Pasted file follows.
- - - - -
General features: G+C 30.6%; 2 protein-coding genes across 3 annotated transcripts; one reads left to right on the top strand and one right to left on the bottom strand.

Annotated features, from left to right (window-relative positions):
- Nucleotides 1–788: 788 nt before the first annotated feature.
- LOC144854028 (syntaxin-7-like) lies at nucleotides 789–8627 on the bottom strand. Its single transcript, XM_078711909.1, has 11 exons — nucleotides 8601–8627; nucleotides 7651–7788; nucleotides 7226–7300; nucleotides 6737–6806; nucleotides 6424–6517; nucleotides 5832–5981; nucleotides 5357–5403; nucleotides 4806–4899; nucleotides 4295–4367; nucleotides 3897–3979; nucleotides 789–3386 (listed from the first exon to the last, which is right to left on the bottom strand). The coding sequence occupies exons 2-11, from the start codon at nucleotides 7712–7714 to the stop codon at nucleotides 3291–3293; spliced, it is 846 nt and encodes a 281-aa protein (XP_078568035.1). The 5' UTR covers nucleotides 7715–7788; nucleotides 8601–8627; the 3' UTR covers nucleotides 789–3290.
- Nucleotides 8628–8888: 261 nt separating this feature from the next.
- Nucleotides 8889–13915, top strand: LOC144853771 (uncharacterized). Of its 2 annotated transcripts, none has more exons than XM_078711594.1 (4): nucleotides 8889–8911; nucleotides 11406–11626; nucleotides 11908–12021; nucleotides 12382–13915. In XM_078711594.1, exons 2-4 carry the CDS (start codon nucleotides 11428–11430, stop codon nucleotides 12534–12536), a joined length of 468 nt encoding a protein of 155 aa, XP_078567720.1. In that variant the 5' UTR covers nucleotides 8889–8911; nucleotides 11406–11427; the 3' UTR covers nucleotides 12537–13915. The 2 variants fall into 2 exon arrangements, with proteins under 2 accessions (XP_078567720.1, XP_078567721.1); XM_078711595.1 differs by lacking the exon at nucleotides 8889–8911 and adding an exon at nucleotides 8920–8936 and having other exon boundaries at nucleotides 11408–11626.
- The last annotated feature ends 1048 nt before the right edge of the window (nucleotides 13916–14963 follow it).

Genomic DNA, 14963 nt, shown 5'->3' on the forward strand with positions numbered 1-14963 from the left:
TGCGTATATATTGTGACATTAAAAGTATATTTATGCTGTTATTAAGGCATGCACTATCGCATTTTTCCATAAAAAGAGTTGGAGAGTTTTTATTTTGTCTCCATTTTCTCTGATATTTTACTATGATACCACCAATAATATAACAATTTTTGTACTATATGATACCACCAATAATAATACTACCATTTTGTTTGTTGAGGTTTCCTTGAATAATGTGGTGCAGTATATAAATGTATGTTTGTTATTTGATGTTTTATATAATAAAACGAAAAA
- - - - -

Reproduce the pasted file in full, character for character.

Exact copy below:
General features: G+C 30.6%; 2 protein-coding genes across 3 annotated transcripts; one reads left to right on the top strand and one right to left on the bottom strand.

Annotated features, from left to right (window-relative positions):
- Nucleotides 1–788: 788 nt before the first annotated feature.
- LOC144854028 (syntaxin-7-like) lies at nucleotides 789–8627 on the bottom strand. Its single transcript, XM_078711909.1, has 11 exons — nucleotides 8601–8627; nucleotides 7651–7788; nucleotides 7226–7300; nucleotides 6737–6806; nucleotides 6424–6517; nucleotides 5832–5981; nucleotides 5357–5403; nucleotides 4806–4899; nucleotides 4295–4367; nucleotides 3897–3979; nucleotides 789–3386 (listed from the first exon to the last, which is right to left on the bottom strand). The coding sequence occupies exons 2-11, from the start codon at nucleotides 7712–7714 to the stop codon at nucleotides 3291–3293; spliced, it is 846 nt and encodes a 281-aa protein (XP_078568035.1). The 5' UTR covers nucleotides 7715–7788; nucleotides 8601–8627; the 3' UTR covers nucleotides 789–3290.
- Nucleotides 8628–8888: 261 nt separating this feature from the next.
- Nucleotides 8889–13915, top strand: LOC144853771 (uncharacterized). Of its 2 annotated transcripts, none has more exons than XM_078711594.1 (4): nucleotides 8889–8911; nucleotides 11406–11626; nucleotides 11908–12021; nucleotides 12382–13915. In XM_078711594.1, exons 2-4 carry the CDS (start codon nucleotides 11428–11430, stop codon nucleotides 12534–12536), a joined length of 468 nt encoding a protein of 155 aa, XP_078567720.1. In that variant the 5' UTR covers nucleotides 8889–8911; nucleotides 11406–11427; the 3' UTR covers nucleotides 12537–13915. The 2 variants fall into 2 exon arrangements, with proteins under 2 accessions (XP_078567720.1, XP_078567721.1); XM_078711595.1 differs by lacking the exon at nucleotides 8889–8911 and adding an exon at nucleotides 8920–8936 and having other exon boundaries at nucleotides 11408–11626.
- The last annotated feature ends 1048 nt before the right edge of the window (nucleotides 13916–14963 follow it).

Genomic DNA, 14963 nt, shown 5'->3' on the forward strand with positions numbered 1-14963 from the left:
TGCGTATATATTGTGACATTAAAAGTATATTTATGCTGTTATTAAGGCATGCACTATCGCATTTTTCCATAAAAAGAGTTGGAGAGTTTTTATTTTGTCTCCATTTTCTCTGATATTTTACTATGATACCACCAATAATATAACAATTTTTGTACTATATGATACCACCAATAATAATACTACCATTTTGTTTGTTGAGGTTTCCTTGAATAATGTGGTGCAGTATATAAATGTATGTTTGTTATTTGATGTTTTATATAATAAAACGAAAAA